One may argue that the same substitutions as we introduced to MeKTx13-3 might bring about similar changes of selectivity in other α-KTx 3 toxins. However, and quite unfortunately, our current understanding of KV–KTx interactions does not allow to predict the specificity of toxins from primary structure. It appears that in each case molecular modeling experiments and a detailed analysis of the contacts are required. This is because one change in the sequence may actually affect how other residues interact—due to sterical hindrances or packing effects, electrostatic attraction or repulsion, H-bond reshuffling, or local folding rearrangements, all of which are not easily discernible from primary structures. For instance, in case of MeKTx13-3 Lys15 seems to make a salt bridge with Glu353 in KV1.1 (Figure 1B). Simple consideration of the primary structures would predict the same salt bridge in KV1.2 since it has Asp351 in the same position of the alignment (Figure 1D). This contact is not established in molecular modeling however, due to the neighboring Arg350, which repulses Lys15. Similarly, MeKTx13-3 residues Lys18 and Gln12 make channel-specific contacts due to the different folding of the channel extracellular loops, not just the amino acid substitutions. In conclusion, we hope to have demonstrated here the possibility of switching toxin specificity between two very close channel isoforms based on careful in silico design.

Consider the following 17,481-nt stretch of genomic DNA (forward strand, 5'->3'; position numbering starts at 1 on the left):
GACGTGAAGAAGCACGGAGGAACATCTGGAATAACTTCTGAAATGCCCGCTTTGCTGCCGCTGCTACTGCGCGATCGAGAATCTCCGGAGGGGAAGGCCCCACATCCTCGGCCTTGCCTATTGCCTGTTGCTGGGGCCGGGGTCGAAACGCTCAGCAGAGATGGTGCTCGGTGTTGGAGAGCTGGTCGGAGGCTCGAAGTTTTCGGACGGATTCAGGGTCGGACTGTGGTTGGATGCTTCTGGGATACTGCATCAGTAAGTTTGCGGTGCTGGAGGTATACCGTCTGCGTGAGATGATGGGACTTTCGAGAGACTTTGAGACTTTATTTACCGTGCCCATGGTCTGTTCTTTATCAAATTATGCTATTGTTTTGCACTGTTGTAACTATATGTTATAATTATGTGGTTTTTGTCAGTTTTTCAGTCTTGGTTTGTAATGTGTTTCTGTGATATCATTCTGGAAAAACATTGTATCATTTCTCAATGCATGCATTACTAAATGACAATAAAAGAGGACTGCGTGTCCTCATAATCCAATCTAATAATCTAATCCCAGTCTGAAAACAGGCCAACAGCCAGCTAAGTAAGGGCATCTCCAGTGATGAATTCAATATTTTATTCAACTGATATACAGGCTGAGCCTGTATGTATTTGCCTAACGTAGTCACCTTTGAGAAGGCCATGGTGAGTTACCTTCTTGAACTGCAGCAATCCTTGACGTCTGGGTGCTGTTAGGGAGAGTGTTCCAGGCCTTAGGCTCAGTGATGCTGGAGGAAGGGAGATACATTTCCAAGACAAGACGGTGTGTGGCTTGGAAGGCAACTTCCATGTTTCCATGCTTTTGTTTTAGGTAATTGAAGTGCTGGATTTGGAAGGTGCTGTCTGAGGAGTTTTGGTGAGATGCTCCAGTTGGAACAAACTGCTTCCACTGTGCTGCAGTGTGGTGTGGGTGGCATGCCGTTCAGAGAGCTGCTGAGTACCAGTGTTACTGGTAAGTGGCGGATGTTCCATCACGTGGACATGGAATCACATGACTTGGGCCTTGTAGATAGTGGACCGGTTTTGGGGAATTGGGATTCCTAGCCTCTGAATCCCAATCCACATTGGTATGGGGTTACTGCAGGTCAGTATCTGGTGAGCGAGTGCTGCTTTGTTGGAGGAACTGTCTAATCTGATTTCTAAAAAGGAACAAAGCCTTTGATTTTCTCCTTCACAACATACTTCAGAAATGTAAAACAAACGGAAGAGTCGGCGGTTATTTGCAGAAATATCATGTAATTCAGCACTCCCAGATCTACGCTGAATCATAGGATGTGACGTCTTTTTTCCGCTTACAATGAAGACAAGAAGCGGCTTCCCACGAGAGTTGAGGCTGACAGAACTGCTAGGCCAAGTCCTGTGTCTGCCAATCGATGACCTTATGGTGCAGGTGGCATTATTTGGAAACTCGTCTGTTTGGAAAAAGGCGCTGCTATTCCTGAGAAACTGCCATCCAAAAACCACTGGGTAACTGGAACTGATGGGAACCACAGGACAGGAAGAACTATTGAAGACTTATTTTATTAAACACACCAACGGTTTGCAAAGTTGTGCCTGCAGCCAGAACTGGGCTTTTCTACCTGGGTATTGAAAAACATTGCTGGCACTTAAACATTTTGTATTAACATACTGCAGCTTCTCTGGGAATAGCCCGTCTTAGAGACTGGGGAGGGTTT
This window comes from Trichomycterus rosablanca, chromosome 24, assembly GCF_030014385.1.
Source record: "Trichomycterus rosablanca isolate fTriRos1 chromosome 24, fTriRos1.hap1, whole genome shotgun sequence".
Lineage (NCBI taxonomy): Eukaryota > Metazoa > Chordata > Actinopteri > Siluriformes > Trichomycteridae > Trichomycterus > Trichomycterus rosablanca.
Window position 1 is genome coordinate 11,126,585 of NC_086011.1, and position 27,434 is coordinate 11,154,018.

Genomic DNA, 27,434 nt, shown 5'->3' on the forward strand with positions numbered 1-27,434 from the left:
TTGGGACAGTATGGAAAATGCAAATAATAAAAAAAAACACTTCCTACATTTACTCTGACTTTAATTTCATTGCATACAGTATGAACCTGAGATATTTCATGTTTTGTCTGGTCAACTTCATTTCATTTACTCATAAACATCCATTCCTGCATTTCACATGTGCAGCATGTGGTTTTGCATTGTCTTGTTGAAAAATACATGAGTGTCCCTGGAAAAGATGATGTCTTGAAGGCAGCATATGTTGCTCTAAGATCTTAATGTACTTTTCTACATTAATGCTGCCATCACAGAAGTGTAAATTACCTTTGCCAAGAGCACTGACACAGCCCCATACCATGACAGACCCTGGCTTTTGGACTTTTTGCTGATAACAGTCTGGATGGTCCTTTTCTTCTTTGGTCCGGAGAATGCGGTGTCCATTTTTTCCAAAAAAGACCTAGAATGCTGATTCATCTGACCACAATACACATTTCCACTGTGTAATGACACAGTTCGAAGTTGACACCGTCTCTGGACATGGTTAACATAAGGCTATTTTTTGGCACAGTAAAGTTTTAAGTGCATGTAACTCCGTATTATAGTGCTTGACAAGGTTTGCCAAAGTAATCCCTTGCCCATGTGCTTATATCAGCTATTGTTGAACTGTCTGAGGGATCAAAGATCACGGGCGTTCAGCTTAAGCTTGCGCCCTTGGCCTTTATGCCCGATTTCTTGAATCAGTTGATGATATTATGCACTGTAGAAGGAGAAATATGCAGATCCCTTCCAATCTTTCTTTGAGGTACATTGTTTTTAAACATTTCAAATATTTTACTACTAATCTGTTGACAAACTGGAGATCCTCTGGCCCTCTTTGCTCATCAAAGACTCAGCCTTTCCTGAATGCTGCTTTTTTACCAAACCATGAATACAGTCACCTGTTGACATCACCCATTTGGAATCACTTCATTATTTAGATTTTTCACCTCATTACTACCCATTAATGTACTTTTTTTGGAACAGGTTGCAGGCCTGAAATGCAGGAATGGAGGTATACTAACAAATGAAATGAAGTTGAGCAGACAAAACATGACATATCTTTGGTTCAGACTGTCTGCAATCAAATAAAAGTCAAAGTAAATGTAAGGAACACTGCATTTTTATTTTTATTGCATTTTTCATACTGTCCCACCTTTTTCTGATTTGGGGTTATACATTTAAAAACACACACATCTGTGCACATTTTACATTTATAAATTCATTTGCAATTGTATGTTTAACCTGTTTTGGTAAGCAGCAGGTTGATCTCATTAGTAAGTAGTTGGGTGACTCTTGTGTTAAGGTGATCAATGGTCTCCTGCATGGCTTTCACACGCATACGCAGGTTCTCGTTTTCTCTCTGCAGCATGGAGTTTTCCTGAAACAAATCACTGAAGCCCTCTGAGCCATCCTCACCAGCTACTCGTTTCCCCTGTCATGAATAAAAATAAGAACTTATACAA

Data Availability Statement
The datasets generated for this study can be found in the article/Supplementary Material.
This study strictly complied with the World Health Organization’s International Guiding Principles for Biomedical Research Involving Animals. The research was carried out in AAALAC accredited organization according to the standards of the Guidefor Care and Use of Laboratory Animals (8th edition, Institute forLaboratory Research of Animals). The use of the frogs was in accordance with the license number LA1210239 of the Laboratory of Toxicology & Pharmacology, University of Leuven. The use of Xenopus laevis was approved by the Ethical Committee for animal experiments of the University of Leuven (P186/2019). All animal care and experimental procedures agreed with the guidelines of ‘European convention for the protection of vertebrate animals used for experimental and other scientific purposes’ (Strasbourg, 18.III.1986).
AK and AV designed research. AG, AK, EP-J, SP, VT, and AV analyzed data. AJK, EP-J, SP, VT, AG, and AC performed research. AK, VT, and AV wrote the paper. RE and JT supervised molecular modeling and electrophysiology, respectively.